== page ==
Beauchesne thinks marijuana only should be sold through government-run drug stores. That’s the best way to prevent access to children and to ensure proper training for vendors, she said.
Mark Haden, a Vancouver author and educator on drug policy, prescribes an even more restrictive model. He envisions government-run apothecaries that are hospital-clean with a low-key street presence. Advertising would be banned, and so would any form of branding on product packages.
In the U.S., where 16 states now allow some form of medical marijuana, some dispensaries have reportedly turned to bikini-clad models and buxom “budtenders” in newspaper ads and YouTube videos to draw attention to their weed-related wares.
Marijuana is not something that should be glamorized, Haden said. In fact, the goal should be to make marijuana look as “boring” as possible.
Like prescription pill bottles, marijuana packaging should provide plain information about concentration, dosage and strain, and warning labels to not smoke and drive.
“Our history with alcohol is problematic as alcohol is a branded product which is advertised and glamorized. We receive many contradictory messages about alcohol, based on the different agendas of the different players,” he said.
“Having an apothecary model would allow for a fresh start without contamination of the pro-consumption model.”
But Toronto activist Matthew Mernagh, who favours distribution of marijuana through outlets modelled after provincial liquor stores (instead of the Liquor Control Board of Ontario, there could be a Cannabis Control Board of Ontario, for instance), said he is not opposed to product branding or advertising.
In fact, Mernagh, who is in the midst of a court battle over the country’s medical-marijuana laws, said one day he would love to mass-produce a strain of marijuana and market the heck out of it.
“We’d probably put my face on it,” he laughed, adding that his TV ads could be modelled after Russell Oliver, the Toronto cash-for-gold business owner known for running cheesy, low-budget commercials.
“If you can’t have fun with marijuana on some levels, it’d make my life miserable,” he said.
But Mernagh added that some profits could bere-directed to drug awareness and media literacy campaigns.
One illustration of how heated the debate within the legalization movement could get was seen in 2010. Californians were voting on a historic ballot measure that would allow individuals to possess and grow small amounts of marijuana and local governments to tax and regulate the drug’s cultivation and sale.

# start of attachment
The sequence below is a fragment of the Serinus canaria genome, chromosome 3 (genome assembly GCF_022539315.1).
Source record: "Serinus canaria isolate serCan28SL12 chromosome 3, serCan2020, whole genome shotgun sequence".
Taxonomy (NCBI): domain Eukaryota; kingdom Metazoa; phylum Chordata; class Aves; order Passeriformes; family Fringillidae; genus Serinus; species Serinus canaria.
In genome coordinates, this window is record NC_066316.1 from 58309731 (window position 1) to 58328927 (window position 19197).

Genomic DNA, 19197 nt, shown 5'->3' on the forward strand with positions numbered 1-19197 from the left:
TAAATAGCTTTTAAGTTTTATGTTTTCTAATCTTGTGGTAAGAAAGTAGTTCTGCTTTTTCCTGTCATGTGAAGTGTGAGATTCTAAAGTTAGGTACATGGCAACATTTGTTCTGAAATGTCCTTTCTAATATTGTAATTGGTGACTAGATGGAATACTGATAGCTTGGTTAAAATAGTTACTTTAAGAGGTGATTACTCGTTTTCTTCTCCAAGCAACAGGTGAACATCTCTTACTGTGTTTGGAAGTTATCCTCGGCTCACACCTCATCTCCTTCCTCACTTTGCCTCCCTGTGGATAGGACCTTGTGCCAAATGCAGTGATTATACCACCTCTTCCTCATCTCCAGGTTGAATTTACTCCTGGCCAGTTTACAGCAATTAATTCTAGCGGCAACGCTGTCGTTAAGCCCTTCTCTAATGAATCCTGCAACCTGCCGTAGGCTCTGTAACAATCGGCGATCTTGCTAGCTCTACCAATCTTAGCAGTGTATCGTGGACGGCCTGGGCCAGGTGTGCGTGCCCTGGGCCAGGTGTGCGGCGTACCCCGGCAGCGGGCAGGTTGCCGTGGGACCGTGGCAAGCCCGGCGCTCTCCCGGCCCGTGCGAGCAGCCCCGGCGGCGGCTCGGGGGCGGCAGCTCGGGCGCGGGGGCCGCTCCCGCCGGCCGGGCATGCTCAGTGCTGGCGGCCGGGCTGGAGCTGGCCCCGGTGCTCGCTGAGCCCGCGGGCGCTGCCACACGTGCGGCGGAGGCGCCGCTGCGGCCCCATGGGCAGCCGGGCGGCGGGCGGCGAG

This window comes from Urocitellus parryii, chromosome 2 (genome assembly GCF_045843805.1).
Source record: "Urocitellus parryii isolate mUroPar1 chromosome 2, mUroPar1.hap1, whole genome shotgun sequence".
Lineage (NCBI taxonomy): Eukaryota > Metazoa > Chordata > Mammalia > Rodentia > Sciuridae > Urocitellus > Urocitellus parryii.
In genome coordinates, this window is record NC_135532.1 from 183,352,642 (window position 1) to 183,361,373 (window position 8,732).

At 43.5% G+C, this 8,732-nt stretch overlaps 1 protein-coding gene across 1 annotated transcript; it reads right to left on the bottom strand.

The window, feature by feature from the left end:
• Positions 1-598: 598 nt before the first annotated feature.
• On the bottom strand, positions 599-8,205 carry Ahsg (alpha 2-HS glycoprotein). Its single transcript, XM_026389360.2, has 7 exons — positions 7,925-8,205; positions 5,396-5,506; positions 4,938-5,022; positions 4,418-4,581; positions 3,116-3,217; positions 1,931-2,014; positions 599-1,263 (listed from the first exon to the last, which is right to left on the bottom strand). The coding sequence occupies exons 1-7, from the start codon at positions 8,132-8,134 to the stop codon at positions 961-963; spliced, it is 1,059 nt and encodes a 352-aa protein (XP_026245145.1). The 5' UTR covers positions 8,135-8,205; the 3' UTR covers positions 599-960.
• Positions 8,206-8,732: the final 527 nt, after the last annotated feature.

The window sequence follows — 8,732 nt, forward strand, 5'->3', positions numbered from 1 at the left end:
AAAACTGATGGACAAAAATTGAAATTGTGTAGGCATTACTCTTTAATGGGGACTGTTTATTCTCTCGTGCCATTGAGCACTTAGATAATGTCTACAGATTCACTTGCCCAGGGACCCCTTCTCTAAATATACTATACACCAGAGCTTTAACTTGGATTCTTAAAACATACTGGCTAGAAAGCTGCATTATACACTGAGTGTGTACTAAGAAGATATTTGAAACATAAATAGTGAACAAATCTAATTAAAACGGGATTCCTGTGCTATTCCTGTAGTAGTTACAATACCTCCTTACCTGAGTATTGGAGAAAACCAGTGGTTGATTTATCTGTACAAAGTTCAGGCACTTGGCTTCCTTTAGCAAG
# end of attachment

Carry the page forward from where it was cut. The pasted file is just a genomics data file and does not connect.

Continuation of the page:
Jodie Emery flew to Oakland, the epicentre of the Proposition 19 initiative, to rally supporters, excitedly telling people that visitors to the state could soon “Go to Disneyland” and “Go to a cannabis cafe.”
But back in Vancouver, fellow activist Malmo-Levine was using social media to denounce the initiative, calling it “fake legalization.”
Malmo-Levine says he opposed the measure because it would have placed too many restrictions on who could grow and distribute marijuana. Instead of “legalization for all,” it would’ve been legalization for a “lucky few.”
His comments didn’t sit well with other activists, who called him a “turncoat” and a “traitor.” Some even suggested he was opposed to Prop. 19 because he was making money in the black-market economy.
There are a raft of other issues that lawmakers will have to decide if Canada ever pursues legalization: What environmental regulations should be imposed on cultivation? What should the tax rate be? What age restrictions should be imposed? Should personal grows be allowed? What restrictions should be imposed on outdoor and indoor use? How do we deal with the potential influx of “narco tourists?” And should we erase the criminal records of those previously convicted of pot possession?
No doubt, the transition to a post-prohibition world will be slow, and there’ll be lots of experimentation between provinces, experts say.
“I don’t mind being initially strict on it out of an abundance of caution,” and then maybe easing up over time, said Oscapella, the Ottawa lawyer.
Emery admits she’s torn. She understands the point of view of “old-school” activists who want limited regulation. At the same time, she realizes that the only way prohibition is going to be lifted is if grassroots activists work with “establishment” types to reach a solution, which may mean they don’t get everything they want at the beginning.
“We’re not going to legalize by holding 4-20 rallies every year,” she said, referring to the annual holiday when pot lovers gather to celebrate cannabis.
Serving a five-year sentence in the U.S. for selling marijuana seeds online, Emery’s husband, Marc, via email, echoed the need for accommodation from all sides.
While he still believes the ideal model of legalization is one with “no controls” on who may cultivate and distribute cannabis or how much they can grow, he also recognizes that progress in politics is incremental.
“So, we chip away at the absolute prohibition in whatever way is politically feasible,” he said.
Of course, wouldn’t it be ironic if, after all the effort to make legalization a reality, no one bothered to smoke it anymore, one Twitter poster hypothesized last week.
“No fun in doing something you can’t get in trouble for, right?”
– Article from The Ottawa Citizen.